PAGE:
To set up the profiles for your project, go to Settings / Preferences Build, Execution, Deployment CMake.

You can quickly access this dialog from Find Action (Ctrl+Shift+A) (search for CMake Settings) or assign a shortcut for it in Settings / Preferences Editor Keymap.

Add new profiles

  1. Go to Settings / Preferences Build, Execution, Deployment CMake.

  2. Click , and CLion will add a new profile to the list.

  3. Change the profile name, build type, and other settings as required.

Build with a profile

  1. Use one of the available Build actions.

  2. Alternatively, select the desired profile in the Run/Debug configuration switcher and build , run , or debug the configuration:

Set default profiles for new projects

  • Go to File New Projects Settings Settings for New Projects Build, Execution, Deployment CMake.

  • Configure the list of profiles to be used for all new projects by default.

Disabling/enabling profiles

You can disable the profiles that are not currently in use to save time on loading and avoid potential errors (for example, when you have a remote profile you don't use regularly and the machine is shut down).

When you enable or disable a profile, CLion incrementally reloads CMake regardless of the Reload CMake project on editing CMakeLists.txt control.

Disable/enable a profile

Use one of the following options:

Clion Cmake Option

  • Clear or set the Enable profile checkbox in Settings / Preferences Build, Execution, Deployment CMake. Disabled profiles are grayed out in the list:

  • To disable a successfully loaded profile, select Disable This Profile from the configuration menu in the CMake tool window:

    From this menu, you can also enable any of the previously disabled profiles:

  • If a profile has failed to load, you can disable it form the CMake tool window using the Disable profile option:

Sharing profiles

You can share CMake profiles in VCS along with the project. The profiles' settings are stored in cmake.xml in the .idea directory.

To share a profile, select it in the list and set the Share checkbox:

Note that only the Profile settings can be shared. The Reload CMake project on editing CMakeLists.txt option is common for all profiles and is stored in workspace.xml.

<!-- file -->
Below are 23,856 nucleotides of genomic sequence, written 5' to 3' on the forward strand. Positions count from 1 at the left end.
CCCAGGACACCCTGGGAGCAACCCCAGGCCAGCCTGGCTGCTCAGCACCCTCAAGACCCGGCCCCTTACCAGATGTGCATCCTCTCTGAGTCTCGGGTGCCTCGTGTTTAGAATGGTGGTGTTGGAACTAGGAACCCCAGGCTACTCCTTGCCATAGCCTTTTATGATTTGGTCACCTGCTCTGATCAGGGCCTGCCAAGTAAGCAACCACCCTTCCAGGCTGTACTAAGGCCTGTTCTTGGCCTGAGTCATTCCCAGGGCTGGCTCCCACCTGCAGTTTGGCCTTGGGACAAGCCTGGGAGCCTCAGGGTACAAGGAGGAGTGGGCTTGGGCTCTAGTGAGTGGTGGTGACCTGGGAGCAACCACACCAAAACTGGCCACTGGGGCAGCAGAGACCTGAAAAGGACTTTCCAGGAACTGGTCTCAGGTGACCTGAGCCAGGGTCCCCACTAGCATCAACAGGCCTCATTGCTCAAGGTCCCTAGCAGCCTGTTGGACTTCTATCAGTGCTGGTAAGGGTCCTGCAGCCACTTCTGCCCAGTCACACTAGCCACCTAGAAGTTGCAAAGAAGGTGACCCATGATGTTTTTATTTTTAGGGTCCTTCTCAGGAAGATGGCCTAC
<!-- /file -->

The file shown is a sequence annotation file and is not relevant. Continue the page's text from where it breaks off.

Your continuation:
Make sure to have different names for shared and local profiles. If a shared and a local profile have the same name, the local one takes precedence and you will not see the shared one in the settings.

Compiler flags

In CLion, there are two ways to specify compiler flags: either in CMake options of a profile, or right in the CMakeLists.txt script.

Set compiler flags

  • Using CMake options

    Select the profile in Settings / Preferences Build, Execution, Deployment CMake and edit the CMake options field.

    Use -D with the CMAKE_CXX_FLAGS variable (or CMAKE_C_FLAGS for C projects). For example, -DCMAKE_CXX_FLAGS='-Wall -Wextra'.

  • In CMakeLists.txt

    Alternatively, add the following line in your CMakeLists.txt script: set(CMAKE_CXX_FLAGS '${CMAKE_CXX_FLAGS} -Wall -Wextra')


In the CMake options field, you can specify a CMake generator via -G. For example, in the case of Ninja:

For Ninja Multi-Config, use -G 'Ninja Multi-Config'. Note that CLion will use only the configuration that corresponds to the build type of the current profile (see Current limitations ).

You can set up any CMake generator available for your platform and use different generators in different CMake profiles if necessary.

Clion cmake not found

When building your project, make sure to select the desired profile in the configuration switcher:

Note that for a CMake profile, the actual built tools are taken from the selected toolchain. If you specify the generator other than Makefiles, the Make path in the toolchain settings will be ignored.

Current limitations